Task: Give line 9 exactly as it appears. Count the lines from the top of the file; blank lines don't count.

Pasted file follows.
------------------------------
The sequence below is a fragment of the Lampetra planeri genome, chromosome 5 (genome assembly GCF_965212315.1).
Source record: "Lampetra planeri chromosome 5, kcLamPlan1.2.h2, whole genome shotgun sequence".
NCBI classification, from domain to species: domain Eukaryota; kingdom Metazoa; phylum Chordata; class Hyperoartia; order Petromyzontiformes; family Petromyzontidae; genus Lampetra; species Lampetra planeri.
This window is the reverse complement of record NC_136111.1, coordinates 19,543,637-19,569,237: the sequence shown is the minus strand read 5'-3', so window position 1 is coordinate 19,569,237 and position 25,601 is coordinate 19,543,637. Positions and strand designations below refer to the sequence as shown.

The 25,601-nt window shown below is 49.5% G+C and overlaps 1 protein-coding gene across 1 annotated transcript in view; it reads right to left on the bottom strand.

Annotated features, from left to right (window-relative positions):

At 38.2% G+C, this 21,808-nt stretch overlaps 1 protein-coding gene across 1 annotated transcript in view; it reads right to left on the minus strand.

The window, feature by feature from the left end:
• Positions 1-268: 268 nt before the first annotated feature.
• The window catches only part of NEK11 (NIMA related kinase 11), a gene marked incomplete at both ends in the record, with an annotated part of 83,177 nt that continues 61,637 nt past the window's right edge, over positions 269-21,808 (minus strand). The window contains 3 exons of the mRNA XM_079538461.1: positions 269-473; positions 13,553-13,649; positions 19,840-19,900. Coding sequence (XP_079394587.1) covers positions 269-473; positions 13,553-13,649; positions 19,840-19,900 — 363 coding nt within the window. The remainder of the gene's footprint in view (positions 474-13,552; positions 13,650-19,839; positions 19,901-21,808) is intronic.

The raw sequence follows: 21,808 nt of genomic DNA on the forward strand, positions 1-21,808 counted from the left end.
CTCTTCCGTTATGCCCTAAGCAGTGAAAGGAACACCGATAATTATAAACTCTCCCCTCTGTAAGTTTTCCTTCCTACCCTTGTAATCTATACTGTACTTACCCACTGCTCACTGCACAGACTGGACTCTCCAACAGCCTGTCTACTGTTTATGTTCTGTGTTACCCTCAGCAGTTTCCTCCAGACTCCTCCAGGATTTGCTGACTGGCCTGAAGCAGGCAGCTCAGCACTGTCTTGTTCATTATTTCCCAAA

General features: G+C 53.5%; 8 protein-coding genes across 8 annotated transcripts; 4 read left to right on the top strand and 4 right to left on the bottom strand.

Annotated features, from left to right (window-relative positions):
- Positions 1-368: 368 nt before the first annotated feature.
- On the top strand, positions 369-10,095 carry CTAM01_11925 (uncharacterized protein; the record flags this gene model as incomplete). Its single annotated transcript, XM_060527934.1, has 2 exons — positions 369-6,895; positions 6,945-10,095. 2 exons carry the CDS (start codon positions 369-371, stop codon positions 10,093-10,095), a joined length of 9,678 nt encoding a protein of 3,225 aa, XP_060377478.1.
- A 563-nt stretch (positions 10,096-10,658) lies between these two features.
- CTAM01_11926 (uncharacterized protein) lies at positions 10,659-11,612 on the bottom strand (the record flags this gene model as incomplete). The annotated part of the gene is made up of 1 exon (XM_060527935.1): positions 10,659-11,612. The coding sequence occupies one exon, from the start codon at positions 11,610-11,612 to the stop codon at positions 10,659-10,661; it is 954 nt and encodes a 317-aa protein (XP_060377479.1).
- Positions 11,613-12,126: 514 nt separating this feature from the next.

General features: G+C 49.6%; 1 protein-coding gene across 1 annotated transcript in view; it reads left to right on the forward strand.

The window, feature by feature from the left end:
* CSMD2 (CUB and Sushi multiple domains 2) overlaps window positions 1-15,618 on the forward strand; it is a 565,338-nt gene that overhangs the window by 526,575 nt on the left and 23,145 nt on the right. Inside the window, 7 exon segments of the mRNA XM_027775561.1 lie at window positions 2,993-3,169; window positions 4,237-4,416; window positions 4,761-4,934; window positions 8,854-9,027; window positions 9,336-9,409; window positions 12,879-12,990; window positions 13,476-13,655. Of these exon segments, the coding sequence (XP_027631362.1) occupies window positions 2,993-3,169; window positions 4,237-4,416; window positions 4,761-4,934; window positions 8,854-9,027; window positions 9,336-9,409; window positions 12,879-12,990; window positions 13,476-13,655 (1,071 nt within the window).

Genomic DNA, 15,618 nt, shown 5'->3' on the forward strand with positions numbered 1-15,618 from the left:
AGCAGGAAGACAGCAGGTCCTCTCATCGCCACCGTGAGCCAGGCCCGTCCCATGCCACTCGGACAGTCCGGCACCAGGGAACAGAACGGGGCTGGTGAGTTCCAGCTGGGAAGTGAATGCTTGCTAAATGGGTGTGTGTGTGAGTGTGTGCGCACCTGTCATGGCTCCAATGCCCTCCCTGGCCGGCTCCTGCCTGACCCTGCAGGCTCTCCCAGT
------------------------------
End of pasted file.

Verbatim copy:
• Positions 1-268: 268 nt before the first annotated feature.